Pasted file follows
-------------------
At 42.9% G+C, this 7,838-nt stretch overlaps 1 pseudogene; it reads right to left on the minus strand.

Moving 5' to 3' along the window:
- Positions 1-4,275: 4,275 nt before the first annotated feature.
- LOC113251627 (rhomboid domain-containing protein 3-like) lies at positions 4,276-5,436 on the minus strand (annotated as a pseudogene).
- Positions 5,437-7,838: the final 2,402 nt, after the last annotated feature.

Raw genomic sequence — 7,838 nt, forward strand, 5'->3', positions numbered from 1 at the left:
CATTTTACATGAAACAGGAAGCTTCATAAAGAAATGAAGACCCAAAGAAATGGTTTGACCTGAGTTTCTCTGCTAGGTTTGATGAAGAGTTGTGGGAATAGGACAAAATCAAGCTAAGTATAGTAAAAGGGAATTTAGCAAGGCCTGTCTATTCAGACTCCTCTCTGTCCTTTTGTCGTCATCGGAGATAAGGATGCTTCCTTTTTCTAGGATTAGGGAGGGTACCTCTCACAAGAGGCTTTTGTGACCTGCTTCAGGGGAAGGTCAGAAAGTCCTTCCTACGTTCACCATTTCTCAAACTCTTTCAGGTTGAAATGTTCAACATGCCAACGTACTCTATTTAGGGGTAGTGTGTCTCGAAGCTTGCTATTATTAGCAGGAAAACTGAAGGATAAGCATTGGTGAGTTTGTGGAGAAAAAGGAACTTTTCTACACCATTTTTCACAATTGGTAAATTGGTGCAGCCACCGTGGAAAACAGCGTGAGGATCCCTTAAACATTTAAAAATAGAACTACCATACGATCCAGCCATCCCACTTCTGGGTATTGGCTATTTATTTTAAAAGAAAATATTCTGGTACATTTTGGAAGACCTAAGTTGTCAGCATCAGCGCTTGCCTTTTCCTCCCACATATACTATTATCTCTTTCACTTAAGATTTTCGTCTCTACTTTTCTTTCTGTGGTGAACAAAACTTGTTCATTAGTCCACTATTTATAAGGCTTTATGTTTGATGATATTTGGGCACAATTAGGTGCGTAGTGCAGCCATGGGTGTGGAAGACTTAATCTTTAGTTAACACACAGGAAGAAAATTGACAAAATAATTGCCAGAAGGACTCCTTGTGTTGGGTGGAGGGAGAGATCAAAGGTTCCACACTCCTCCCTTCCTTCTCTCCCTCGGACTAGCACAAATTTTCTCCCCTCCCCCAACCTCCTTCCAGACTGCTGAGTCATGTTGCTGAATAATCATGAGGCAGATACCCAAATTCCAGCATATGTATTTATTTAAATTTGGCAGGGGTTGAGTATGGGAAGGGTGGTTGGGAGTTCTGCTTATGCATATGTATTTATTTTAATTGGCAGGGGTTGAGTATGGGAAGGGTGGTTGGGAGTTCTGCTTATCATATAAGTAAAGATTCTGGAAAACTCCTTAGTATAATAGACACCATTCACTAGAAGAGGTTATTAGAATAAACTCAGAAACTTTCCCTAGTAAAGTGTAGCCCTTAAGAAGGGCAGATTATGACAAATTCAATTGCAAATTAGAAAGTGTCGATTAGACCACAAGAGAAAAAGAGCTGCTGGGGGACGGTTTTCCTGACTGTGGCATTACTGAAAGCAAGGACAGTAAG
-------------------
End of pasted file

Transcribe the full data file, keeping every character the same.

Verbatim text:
At 42.9% G+C, this 7,838-nt stretch overlaps 1 pseudogene; it reads right to left on the minus strand.

Moving 5' to 3' along the window:
- Positions 1-4,275: 4,275 nt before the first annotated feature.
- LOC113251627 (rhomboid domain-containing protein 3-like) lies at positions 4,276-5,436 on the minus strand (annotated as a pseudogene).
- Positions 5,437-7,838: the final 2,402 nt, after the last annotated feature.

Raw genomic sequence — 7,838 nt, forward strand, 5'->3', positions numbered from 1 at the left:
CATTTTACATGAAACAGGAAGCTTCATAAAGAAATGAAGACCCAAAGAAATGGTTTGACCTGAGTTTCTCTGCTAGGTTTGATGAAGAGTTGTGGGAATAGGACAAAATCAAGCTAAGTATAGTAAAAGGGAATTTAGCAAGGCCTGTCTATTCAGACTCCTCTCTGTCCTTTTGTCGTCATCGGAGATAAGGATGCTTCCTTTTTCTAGGATTAGGGAGGGTACCTCTCACAAGAGGCTTTTGTGACCTGCTTCAGGGGAAGGTCAGAAAGTCCTTCCTACGTTCACCATTTCTCAAACTCTTTCAGGTTGAAATGTTCAACATGCCAACGTACTCTATTTAGGGGTAGTGTGTCTCGAAGCTTGCTATTATTAGCAGGAAAACTGAAGGATAAGCATTGGTGAGTTTGTGGAGAAAAAGGAACTTTTCTACACCATTTTTCACAATTGGTAAATTGGTGCAGCCACCGTGGAAAACAGCGTGAGGATCCCTTAAACATTTAAAAATAGAACTACCATACGATCCAGCCATCCCACTTCTGGGTATTGGCTATTTATTTTAAAAGAAAATATTCTGGTACATTTTGGAAGACCTAAGTTGTCAGCATCAGCGCTTGCCTTTTCCTCCCACATATACTATTATCTCTTTCACTTAAGATTTTCGTCTCTACTTTTCTTTCTGTGGTGAACAAAACTTGTTCATTAGTCCACTATTTATAAGGCTTTATGTTTGATGATATTTGGGCACAATTAGGTGCGTAGTGCAGCCATGGGTGTGGAAGACTTAATCTTTAGTTAACACACAGGAAGAAAATTGACAAAATAATTGCCAGAAGGACTCCTTGTGTTGGGTGGAGGGAGAGATCAAAGGTTCCACACTCCTCCCTTCCTTCTCTCCCTCGGACTAGCACAAATTTTCTCCCCTCCCCCAACCTCCTTCCAGACTGCTGAGTCATGTTGCTGAATAATCATGAGGCAGATACCCAAATTCCAGCATATGTATTTATTTAAATTTGGCAGGGGTTGAGTATGGGAAGGGTGGTTGGGAGTTCTGCTTATGCATATGTATTTATTTTAATTGGCAGGGGTTGAGTATGGGAAGGGTGGTTGGGAGTTCTGCTTATCATATAAGTAAAGATTCTGGAAAACTCCTTAGTATAATAGACACCATTCACTAGAAGAGGTTATTAGAATAAACTCAGAAACTTTCCCTAGTAAAGTGTAGCCCTTAAGAAGGGCAGATTATGACAAATTCAATTGCAAATTAGAAAGTGTCGATTAGACCACAAGAGAAAAAGAGCTGCTGGGGGACGGTTTTCCTGACTGTGGCATTACTGAAAGCAAGGACAGTAAG